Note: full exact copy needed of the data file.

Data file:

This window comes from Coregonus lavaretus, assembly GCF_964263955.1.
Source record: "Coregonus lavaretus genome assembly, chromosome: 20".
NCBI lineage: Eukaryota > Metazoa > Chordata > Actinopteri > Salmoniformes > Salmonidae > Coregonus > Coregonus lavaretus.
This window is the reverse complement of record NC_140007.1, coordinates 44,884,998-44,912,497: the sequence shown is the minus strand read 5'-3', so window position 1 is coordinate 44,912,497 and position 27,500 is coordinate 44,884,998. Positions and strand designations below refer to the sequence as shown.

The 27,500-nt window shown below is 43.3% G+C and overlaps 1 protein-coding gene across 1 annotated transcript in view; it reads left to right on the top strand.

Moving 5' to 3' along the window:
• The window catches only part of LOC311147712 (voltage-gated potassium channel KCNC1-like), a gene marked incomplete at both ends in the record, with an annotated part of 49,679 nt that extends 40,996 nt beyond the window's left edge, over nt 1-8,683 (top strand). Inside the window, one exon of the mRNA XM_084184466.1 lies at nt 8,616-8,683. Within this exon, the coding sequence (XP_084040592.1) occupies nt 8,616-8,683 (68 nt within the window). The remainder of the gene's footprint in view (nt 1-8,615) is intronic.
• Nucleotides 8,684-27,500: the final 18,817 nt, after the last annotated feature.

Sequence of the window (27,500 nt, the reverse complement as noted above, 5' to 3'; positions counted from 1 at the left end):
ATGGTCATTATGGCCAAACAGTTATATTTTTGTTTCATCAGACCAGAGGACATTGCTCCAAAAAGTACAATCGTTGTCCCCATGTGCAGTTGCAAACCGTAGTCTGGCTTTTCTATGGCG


This window comes from Coregonus lavaretus, assembly GCF_964263955.1.
Source record: "Coregonus lavaretus genome assembly, chromosome: 20".
NCBI lineage: Eukaryota > Metazoa > Chordata > Actinopteri > Salmoniformes > Salmonidae > Coregonus > Coregonus lavaretus.
This window is the reverse complement of record NC_140007.1, coordinates 44,884,998-44,912,497: the sequence shown is the minus strand read 5'-3', so window position 1 is coordinate 44,912,497 and position 27,500 is coordinate 44,884,998. Positions and strand designations below refer to the sequence as shown.

The 27,500-nt window shown below is 43.3% G+C and overlaps 1 protein-coding gene across 1 annotated transcript in view; it reads left to right on the top strand.

Moving 5' to 3' along the window:
• The window catches only part of LOC311147712 (voltage-gated potassium channel KCNC1-like), a gene marked incomplete at both ends in the record, with an annotated part of 49,679 nt that extends 40,996 nt beyond the window's left edge, over nt 1-8,683 (top strand). Inside the window, one exon of the mRNA XM_084184466.1 lies at nt 8,616-8,683. Within this exon, the coding sequence (XP_084040592.1) occupies nt 8,616-8,683 (68 nt within the window). The remainder of the gene's footprint in view (nt 1-8,615) is intronic.
• Nucleotides 8,684-27,500: the final 18,817 nt, after the last annotated feature.

Sequence of the window (27,500 nt, the reverse complement as noted above, 5' to 3'; positions counted from 1 at the left end):
ATGGTCATTATGGCCAAACAGTTATATTTTTGTTTCATCAGACCAGAGGACATTGCTCCAAAAAGTACAATCGTTGTCCCCATGTGCAGTTGCAAACCGTAGTCTGGCTTTTCTATGGCG